A recent Associated Press story offered a blurry snapshot of large, complex nuclear power plant projects that will prove upon completion to be highly beneficial to electricity customers and regional economies. These snapshots don't reflect key factors, including long-term contracts for materials and labor at set prices, lower-than-forecasted interest rates and other related financing costs that play out over the life of the project.
To illustrate, at some point during construction there may have been a delay in the construction schedule due to small design changes. The result could be a temporary spike in the plant cost projection at that particular moment. At the same time there will be savings down the line from reduced expenses. As for additional plants beyond those being built in Georgia and South Carolina, the industry has said that new construction will proceed at a measured pace.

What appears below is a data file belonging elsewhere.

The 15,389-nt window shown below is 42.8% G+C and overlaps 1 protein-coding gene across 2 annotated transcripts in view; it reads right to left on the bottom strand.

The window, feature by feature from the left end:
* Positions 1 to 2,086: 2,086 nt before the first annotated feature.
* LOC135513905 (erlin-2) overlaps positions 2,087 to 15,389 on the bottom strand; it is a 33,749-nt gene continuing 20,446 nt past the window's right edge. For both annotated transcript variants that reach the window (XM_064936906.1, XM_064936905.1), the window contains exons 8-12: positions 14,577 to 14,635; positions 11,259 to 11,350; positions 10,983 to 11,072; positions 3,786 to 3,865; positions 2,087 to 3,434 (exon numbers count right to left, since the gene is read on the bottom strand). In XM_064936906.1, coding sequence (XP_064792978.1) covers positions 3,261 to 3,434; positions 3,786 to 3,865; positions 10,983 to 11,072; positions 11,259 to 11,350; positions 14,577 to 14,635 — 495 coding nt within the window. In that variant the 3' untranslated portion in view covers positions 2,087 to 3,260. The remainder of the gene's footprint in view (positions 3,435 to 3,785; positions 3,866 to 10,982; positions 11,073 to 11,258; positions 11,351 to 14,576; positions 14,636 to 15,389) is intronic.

The industry expects nuclear plant construction to accelerate in the 2020s given the overall economic recovery and the impact of federal air quality regulations on fossil-fuel generation.
Scott Peterson, Washington, D.C.
Peterson is senior vice president of the Nuclear Energy Institute.